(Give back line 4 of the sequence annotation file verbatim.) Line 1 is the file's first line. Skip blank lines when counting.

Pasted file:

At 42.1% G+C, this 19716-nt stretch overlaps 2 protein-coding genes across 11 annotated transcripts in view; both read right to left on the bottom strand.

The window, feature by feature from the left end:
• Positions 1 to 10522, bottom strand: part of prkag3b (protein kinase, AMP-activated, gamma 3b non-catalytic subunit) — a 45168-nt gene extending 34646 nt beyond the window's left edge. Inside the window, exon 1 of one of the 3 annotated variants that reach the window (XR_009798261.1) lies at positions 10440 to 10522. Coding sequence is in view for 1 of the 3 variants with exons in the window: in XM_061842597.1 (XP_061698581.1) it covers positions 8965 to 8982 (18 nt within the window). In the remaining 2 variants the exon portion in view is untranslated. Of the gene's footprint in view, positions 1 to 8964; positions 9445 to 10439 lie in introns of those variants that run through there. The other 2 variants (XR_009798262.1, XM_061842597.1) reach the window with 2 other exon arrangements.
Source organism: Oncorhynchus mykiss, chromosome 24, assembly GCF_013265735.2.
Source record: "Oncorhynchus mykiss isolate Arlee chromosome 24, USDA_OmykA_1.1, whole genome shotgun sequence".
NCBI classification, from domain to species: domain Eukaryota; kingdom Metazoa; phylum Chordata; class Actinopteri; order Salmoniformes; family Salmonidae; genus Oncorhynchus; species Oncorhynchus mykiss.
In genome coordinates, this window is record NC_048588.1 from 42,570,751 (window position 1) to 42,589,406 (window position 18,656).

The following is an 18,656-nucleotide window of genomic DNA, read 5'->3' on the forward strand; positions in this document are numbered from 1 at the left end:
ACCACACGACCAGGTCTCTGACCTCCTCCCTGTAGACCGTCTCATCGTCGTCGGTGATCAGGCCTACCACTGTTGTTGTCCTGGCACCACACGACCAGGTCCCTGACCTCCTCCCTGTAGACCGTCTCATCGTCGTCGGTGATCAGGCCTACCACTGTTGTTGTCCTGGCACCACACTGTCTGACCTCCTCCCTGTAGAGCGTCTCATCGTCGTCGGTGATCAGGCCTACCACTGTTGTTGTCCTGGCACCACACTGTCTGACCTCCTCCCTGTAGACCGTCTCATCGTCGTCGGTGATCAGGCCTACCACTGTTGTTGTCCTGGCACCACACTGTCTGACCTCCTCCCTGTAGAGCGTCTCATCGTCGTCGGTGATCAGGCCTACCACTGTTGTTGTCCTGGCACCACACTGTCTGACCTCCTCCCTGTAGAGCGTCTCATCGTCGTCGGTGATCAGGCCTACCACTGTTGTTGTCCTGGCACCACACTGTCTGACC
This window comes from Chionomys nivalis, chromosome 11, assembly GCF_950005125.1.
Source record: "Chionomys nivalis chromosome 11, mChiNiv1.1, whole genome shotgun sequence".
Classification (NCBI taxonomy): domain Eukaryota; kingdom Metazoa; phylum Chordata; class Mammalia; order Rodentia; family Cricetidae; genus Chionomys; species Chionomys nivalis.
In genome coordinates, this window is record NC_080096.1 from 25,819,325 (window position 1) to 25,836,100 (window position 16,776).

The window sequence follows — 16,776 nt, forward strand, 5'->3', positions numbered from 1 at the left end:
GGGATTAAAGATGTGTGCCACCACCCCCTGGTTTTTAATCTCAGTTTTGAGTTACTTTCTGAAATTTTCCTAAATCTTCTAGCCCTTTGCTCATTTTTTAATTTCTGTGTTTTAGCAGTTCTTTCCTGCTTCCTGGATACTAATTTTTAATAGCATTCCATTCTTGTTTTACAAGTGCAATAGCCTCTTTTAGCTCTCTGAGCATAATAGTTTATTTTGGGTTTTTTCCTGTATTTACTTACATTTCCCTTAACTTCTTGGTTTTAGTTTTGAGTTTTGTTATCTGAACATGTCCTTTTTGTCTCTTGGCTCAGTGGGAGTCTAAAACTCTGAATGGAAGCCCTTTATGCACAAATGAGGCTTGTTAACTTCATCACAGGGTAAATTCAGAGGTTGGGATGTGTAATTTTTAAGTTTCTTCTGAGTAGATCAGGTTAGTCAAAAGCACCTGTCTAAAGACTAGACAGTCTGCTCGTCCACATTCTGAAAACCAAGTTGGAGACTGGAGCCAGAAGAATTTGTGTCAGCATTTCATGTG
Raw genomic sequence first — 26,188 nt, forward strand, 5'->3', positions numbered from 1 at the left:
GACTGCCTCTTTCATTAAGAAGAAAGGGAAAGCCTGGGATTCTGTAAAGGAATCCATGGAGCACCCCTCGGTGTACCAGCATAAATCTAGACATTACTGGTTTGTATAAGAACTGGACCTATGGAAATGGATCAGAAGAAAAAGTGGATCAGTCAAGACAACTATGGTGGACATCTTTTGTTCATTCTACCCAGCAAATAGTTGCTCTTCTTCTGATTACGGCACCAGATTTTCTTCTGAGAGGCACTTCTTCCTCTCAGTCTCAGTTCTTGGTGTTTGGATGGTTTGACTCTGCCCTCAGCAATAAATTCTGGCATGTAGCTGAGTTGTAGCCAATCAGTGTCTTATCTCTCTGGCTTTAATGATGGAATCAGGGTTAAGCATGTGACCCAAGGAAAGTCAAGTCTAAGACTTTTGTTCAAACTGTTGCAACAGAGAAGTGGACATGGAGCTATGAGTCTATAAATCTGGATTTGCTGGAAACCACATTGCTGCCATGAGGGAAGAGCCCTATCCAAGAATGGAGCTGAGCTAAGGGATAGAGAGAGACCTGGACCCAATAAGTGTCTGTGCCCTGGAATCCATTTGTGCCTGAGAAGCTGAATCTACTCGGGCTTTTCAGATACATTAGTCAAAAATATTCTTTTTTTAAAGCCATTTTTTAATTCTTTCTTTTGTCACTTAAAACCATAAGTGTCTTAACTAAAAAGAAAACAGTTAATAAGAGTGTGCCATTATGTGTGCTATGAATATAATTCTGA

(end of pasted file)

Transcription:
Source organism: Oncorhynchus mykiss, chromosome 24, assembly GCF_013265735.2.